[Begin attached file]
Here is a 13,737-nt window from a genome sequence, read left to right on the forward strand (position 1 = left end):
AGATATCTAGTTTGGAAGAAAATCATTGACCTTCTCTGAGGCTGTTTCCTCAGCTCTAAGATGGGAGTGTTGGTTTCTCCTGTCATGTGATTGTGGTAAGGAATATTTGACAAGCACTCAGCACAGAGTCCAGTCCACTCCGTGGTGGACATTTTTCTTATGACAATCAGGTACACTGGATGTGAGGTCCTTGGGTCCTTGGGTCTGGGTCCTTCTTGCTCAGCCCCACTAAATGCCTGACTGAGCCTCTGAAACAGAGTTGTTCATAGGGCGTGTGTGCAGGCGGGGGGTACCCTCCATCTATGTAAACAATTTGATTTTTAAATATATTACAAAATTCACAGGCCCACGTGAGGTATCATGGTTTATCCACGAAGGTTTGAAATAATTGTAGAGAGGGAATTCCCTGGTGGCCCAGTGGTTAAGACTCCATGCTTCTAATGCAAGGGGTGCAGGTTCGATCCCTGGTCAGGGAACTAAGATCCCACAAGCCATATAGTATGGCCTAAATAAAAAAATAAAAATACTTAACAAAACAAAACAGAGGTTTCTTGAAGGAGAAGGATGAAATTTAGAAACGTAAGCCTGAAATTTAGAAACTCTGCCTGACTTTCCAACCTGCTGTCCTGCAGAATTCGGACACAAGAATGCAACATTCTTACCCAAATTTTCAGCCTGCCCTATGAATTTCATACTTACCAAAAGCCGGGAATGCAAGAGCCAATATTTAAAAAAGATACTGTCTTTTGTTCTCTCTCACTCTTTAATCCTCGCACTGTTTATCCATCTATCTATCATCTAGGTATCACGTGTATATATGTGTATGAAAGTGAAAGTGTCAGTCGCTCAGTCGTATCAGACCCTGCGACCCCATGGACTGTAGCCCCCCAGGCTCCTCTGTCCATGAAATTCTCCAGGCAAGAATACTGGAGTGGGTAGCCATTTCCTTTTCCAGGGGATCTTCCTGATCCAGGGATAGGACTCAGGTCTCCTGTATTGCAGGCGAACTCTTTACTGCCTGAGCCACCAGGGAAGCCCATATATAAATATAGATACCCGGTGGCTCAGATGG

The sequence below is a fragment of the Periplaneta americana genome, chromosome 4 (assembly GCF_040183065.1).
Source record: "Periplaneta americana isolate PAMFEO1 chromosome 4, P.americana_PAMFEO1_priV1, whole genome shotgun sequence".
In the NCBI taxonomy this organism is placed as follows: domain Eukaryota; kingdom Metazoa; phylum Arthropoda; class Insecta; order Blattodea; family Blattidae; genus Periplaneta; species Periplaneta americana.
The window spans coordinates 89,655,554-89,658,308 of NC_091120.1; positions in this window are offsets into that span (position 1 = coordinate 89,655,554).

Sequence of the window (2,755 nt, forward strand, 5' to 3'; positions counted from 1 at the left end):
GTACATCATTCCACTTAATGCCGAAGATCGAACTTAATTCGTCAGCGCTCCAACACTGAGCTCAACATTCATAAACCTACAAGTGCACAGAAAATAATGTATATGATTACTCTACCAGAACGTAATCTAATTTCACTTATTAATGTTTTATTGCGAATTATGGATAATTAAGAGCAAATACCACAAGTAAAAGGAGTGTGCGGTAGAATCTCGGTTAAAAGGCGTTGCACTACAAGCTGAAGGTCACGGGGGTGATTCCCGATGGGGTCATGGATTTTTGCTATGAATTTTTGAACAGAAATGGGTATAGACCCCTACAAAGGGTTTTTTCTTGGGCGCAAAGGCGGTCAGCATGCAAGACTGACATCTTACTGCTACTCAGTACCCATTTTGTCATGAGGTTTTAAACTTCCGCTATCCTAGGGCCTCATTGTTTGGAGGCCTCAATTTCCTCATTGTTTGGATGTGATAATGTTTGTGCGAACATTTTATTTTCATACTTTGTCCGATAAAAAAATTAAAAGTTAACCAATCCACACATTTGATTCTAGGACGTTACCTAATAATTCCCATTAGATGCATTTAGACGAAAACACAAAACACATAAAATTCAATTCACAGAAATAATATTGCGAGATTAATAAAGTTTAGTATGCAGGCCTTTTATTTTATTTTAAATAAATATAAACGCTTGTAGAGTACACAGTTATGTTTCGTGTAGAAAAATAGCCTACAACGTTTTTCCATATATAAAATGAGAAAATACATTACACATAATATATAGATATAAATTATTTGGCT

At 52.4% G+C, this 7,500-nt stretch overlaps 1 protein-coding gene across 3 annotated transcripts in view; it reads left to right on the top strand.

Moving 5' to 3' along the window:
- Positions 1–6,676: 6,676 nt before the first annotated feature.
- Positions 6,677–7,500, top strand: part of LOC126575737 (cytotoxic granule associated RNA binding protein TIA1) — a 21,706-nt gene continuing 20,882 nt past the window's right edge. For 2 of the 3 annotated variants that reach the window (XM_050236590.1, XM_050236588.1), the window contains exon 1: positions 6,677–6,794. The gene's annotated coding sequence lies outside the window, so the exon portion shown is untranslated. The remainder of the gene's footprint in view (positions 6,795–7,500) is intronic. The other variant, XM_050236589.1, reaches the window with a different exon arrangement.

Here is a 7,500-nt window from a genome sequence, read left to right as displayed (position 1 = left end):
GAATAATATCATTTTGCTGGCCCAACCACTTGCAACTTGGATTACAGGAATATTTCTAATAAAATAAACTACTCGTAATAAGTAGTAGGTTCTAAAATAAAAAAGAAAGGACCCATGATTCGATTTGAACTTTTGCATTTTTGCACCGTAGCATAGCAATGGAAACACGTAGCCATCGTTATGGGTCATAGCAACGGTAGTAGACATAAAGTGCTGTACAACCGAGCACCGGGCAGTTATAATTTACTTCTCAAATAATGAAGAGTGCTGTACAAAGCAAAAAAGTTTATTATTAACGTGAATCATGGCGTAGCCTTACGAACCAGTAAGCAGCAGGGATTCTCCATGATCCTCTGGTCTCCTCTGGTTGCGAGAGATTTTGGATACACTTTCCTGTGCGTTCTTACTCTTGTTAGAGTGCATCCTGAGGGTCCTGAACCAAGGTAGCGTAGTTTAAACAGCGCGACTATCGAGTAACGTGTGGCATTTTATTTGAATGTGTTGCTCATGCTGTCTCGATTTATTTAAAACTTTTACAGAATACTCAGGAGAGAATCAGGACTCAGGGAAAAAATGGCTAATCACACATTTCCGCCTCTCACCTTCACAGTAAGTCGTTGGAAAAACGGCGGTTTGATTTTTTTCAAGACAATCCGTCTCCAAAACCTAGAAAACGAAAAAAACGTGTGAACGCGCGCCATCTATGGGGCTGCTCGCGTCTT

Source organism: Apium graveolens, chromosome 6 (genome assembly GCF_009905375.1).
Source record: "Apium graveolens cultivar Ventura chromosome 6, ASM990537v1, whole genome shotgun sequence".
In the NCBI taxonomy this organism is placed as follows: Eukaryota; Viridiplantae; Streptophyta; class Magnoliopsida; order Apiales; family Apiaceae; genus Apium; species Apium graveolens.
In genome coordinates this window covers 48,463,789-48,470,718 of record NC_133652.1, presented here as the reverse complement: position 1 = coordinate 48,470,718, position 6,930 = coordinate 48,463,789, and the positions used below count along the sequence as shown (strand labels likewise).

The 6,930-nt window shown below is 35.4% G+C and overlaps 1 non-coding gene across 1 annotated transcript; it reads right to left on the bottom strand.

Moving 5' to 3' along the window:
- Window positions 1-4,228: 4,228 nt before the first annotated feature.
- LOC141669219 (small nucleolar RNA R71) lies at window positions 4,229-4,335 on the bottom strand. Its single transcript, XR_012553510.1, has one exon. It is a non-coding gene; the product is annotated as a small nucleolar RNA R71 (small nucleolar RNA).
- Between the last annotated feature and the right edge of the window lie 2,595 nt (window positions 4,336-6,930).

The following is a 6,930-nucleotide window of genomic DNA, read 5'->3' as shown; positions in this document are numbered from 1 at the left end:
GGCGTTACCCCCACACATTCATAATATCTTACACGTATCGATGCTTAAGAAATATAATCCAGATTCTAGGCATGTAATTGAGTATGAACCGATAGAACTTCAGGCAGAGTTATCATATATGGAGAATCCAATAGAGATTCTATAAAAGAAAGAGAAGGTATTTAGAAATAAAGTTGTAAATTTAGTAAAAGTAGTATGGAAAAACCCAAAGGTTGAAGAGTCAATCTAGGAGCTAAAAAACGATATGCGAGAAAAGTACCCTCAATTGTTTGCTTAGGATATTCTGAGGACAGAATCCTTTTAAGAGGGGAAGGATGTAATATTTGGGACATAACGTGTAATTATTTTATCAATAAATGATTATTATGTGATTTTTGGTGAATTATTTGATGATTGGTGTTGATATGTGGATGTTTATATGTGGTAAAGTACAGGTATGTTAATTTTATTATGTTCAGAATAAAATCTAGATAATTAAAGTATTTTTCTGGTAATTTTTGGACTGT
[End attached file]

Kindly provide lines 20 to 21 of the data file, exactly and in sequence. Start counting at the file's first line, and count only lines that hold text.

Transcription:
Moving 5' to 3' along the window:
- Window positions 1-4,228: 4,228 nt before the first annotated feature.